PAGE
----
Lucid Group Inc (NASDAQ:LCID) is sinking, last seen down 18.1% to trade at $11.07, after the electric vehicle (EV) maker posted wider-than-expected third-quarter losses, as well a revenue miss. The company noted canceled orders and fears around long waiting periods negatively impacted quarterly results , with orders totaling 34,000 -- down 3,000 reservations from the previous quarter. Lucid also announced plans to raise $1.5 billion through a share sales program and additional investment from Saudi Arabia's Public Investment Fund.
Options traders are chiming in full-force, with 82,000 calls and 136,000 puts across the tape so far, or three times the average intraday volume. The most popular contract is the December 10 put, followed by the 12 put in that same monthly series, with new positions being opened at both.
Meanwhile, short-term options traders have been incredibly call-biased, given LCID's Schaeffer's put/call open interest ratio (SOIR) of 0.79 stands higher than only 3% of annual readings. A further unwinding of bullish bets could pressure the equity even lower.
Short sellers have been jumping on the Lucid stock of late, too. In fact, short interest is up 4.8% over the two most recent reporting periods, and the 132.69 million shares sold short make up 8.3% of the stock's available float, or more than one week's worth of pent-up buying power.
The shares are today pacing for their third-straight daily loss, as well as their worst day since December. The security also slipped to a roughly two-year low of $10.80 earlier in the session, breaching a recent floor at the $12 level. Year-to-date, LCID has shed over 70%.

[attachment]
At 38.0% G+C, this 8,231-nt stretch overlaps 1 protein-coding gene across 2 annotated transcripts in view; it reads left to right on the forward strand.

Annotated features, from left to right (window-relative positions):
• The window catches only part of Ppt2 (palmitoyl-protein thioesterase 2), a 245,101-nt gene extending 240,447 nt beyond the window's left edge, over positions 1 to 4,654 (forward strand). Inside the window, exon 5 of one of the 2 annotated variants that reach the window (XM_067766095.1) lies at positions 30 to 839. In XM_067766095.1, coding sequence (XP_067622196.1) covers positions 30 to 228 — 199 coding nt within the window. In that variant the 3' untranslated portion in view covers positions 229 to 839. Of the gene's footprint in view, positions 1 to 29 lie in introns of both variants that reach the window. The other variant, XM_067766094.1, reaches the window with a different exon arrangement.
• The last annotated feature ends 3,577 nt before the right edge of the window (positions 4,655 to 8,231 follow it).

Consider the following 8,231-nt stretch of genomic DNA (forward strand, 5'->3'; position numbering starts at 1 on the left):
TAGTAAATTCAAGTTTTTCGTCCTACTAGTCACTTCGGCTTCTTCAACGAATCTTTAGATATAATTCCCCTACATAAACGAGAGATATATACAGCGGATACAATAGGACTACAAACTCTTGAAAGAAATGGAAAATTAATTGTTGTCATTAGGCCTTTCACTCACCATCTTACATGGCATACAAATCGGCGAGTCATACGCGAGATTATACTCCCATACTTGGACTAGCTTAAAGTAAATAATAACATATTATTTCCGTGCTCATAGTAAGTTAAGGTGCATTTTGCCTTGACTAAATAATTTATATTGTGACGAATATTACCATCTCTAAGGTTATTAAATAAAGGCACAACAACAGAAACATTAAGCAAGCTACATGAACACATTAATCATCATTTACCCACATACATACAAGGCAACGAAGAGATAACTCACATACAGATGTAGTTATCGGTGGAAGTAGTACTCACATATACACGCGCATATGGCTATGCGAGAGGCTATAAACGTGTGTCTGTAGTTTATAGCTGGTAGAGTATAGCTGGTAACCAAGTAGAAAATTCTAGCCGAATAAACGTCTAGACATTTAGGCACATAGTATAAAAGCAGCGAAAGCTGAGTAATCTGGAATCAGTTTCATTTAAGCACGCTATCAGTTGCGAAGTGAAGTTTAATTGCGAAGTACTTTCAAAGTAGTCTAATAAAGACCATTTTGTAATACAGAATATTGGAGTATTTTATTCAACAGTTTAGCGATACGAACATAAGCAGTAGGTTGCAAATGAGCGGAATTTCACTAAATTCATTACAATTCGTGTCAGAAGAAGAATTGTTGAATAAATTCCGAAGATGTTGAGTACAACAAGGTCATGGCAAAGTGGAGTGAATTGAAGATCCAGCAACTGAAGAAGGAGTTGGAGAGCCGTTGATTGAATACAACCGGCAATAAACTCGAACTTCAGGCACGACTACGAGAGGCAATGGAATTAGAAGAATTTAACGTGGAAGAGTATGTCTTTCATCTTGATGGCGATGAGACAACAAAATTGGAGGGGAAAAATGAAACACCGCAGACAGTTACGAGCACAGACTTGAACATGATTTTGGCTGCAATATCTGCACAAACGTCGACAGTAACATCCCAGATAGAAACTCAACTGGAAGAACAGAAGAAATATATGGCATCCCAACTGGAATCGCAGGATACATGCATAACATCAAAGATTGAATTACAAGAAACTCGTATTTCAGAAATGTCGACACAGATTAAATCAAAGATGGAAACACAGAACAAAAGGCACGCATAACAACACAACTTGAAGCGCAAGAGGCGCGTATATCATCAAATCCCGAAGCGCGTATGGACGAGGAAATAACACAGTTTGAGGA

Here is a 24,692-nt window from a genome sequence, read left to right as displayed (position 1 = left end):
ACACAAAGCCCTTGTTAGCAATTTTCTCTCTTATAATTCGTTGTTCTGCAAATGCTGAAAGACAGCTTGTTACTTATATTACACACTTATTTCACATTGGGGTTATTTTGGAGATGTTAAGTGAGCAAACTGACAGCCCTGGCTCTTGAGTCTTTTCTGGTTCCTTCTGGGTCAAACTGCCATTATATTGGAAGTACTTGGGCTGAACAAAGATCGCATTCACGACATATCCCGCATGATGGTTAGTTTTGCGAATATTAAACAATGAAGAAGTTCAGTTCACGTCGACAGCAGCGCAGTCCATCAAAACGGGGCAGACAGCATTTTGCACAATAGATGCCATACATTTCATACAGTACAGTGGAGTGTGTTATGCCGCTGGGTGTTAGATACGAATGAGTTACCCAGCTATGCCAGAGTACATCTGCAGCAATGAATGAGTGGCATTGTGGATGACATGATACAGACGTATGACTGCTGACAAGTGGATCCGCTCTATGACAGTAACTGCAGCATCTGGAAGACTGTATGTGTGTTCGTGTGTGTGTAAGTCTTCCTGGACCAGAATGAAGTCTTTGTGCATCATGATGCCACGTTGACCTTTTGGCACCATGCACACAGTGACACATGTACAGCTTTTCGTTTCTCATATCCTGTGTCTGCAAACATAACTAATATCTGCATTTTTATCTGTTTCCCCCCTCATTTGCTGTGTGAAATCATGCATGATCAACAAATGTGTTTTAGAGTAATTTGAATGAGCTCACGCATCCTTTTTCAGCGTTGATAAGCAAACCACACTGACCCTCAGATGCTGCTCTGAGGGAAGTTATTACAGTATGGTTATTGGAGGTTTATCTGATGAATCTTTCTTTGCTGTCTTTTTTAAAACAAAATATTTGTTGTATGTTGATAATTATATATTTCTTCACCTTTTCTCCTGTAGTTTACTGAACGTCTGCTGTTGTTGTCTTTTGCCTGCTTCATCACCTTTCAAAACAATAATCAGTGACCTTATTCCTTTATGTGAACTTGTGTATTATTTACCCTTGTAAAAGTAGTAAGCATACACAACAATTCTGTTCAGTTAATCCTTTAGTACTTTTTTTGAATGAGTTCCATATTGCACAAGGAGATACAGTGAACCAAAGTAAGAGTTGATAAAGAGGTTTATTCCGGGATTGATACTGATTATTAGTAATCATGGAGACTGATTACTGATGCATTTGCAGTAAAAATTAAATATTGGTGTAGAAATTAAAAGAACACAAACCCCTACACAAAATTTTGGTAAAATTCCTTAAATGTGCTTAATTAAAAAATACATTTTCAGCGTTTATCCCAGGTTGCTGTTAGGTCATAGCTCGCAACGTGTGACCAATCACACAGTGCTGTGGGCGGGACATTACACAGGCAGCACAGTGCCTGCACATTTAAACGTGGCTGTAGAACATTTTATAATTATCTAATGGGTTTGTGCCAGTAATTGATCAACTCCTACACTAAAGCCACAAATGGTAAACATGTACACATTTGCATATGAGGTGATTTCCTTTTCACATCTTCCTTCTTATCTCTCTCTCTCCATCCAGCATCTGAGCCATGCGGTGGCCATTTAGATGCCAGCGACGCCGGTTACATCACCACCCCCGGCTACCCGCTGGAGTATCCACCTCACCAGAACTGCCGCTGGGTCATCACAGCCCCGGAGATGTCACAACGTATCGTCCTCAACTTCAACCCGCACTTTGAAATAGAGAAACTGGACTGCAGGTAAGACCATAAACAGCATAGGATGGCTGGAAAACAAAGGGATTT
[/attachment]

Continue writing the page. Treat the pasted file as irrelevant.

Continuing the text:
Many investors are familiar with the idiom that “cash is king." It's typically a rallying cry for bearish investors when equity markets are in a downturn. The idea is that when stocks are down, cash is a safe place to park your capital until better days arrive.
The purpose of this presentation isn't to refute this timeless advice, but rather to help you think about it in a different way. We frequently remind investors that there's money to be made in any market. But when equities are falling, it requires investors to sharpen their focus. And cash plays a role.
Specifically, investors should look for companies that have a strong balance sheet that includes access to a lot of cash. Not only does this mean that these companies can manage their debt, but it also means that they can use that cash to add shareholder value either through stock buybacks or, preferably for income investors, a healthy and growing dividend.
With that in mind, here are seven cash rich stocks that offer investors a level of safety in any market.
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